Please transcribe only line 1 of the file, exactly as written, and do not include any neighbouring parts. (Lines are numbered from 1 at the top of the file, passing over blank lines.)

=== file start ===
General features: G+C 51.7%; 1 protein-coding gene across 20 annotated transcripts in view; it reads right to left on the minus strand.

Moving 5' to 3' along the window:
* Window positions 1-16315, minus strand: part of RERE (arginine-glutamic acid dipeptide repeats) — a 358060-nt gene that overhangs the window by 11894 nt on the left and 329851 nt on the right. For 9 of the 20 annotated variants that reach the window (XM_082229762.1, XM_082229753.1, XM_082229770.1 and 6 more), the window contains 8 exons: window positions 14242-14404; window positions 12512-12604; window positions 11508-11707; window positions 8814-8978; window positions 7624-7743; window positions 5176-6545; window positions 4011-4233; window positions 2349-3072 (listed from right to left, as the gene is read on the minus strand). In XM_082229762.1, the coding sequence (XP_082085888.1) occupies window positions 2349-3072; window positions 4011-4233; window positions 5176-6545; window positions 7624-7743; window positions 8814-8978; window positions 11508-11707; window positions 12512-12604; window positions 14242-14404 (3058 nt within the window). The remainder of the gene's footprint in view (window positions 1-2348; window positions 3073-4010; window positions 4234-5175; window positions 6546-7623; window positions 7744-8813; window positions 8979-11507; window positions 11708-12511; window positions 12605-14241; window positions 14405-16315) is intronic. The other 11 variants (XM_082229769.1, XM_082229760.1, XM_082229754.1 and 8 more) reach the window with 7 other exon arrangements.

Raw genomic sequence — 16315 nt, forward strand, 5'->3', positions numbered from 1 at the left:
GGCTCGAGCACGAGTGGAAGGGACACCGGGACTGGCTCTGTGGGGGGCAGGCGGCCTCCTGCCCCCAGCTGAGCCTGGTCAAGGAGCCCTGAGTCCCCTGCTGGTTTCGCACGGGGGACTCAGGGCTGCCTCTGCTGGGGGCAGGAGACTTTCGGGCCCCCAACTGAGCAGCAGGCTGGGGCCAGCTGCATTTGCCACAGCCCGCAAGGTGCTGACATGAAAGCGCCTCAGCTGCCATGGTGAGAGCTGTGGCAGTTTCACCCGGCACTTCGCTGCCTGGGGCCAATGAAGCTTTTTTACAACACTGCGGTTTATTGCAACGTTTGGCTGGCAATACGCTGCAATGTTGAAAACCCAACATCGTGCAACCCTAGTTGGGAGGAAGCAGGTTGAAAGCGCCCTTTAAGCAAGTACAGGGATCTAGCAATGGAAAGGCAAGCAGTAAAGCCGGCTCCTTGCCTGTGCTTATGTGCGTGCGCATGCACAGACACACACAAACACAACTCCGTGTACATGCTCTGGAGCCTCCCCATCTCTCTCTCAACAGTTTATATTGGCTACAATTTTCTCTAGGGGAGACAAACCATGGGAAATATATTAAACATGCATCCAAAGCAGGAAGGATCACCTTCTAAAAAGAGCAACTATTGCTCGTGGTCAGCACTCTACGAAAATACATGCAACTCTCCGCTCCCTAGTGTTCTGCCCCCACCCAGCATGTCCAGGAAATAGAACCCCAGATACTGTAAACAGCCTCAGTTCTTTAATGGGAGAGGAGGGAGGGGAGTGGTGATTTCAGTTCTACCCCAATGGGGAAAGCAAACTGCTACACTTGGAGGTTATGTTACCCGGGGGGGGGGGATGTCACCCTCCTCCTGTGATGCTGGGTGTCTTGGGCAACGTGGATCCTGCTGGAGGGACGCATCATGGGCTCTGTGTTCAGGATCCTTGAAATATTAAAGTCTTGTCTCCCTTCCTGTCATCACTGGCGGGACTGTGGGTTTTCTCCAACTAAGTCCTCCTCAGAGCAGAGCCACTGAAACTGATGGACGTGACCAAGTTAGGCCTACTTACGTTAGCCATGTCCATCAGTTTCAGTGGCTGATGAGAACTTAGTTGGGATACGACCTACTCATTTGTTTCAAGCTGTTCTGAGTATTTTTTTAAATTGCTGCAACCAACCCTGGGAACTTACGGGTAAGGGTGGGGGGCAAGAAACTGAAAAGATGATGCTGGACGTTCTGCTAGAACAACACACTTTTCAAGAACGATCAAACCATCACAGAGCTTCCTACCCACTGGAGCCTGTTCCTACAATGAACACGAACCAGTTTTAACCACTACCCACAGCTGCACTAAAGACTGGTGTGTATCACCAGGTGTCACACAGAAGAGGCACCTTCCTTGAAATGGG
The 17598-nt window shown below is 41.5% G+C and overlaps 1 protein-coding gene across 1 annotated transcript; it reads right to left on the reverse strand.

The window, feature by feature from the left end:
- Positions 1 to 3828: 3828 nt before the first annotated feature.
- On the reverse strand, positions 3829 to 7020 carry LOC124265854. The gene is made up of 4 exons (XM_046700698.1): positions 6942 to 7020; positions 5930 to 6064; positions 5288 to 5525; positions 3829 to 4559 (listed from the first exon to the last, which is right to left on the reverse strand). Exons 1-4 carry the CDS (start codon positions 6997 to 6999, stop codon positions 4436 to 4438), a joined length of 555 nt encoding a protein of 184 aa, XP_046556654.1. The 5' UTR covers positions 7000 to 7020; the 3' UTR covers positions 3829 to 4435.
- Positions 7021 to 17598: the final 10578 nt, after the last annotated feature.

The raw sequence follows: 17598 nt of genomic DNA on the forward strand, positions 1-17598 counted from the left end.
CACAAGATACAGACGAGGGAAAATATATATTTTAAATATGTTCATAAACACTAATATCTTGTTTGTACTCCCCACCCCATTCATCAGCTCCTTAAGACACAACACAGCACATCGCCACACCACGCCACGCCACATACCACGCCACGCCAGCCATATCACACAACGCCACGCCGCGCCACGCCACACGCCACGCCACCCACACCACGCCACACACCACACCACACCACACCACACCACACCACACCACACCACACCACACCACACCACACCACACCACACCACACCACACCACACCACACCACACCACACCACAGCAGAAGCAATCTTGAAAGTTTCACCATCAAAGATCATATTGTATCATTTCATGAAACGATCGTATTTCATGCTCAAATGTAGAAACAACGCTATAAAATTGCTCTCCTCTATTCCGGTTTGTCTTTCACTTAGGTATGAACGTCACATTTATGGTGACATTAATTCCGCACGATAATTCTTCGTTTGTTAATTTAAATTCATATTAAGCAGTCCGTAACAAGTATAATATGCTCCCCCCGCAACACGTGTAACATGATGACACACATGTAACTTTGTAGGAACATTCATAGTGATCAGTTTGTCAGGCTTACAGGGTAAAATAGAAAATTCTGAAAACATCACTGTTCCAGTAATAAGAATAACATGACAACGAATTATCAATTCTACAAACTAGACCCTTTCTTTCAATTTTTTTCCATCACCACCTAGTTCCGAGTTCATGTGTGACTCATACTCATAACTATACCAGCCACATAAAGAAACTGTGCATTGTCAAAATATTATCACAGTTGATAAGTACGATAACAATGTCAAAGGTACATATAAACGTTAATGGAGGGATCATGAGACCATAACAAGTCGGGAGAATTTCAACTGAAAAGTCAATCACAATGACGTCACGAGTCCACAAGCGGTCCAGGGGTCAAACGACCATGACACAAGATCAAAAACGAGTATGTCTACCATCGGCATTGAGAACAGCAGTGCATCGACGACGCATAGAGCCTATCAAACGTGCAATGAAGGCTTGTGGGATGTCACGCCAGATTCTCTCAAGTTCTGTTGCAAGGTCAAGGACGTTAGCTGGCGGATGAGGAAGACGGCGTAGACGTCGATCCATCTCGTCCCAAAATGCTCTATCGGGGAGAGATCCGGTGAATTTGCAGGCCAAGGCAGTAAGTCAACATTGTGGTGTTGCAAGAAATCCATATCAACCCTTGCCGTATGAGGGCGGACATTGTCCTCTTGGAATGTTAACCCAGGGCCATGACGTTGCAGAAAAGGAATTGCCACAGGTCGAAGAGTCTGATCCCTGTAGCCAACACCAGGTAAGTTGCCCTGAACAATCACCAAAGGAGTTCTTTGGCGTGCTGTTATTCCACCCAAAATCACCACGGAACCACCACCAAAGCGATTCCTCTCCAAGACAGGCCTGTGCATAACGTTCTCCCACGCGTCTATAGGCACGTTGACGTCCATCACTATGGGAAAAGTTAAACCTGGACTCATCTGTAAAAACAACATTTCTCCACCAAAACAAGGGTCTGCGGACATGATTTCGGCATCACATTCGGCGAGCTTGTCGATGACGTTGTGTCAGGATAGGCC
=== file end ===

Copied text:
General features: G+C 51.7%; 1 protein-coding gene across 20 annotated transcripts in view; it reads right to left on the minus strand.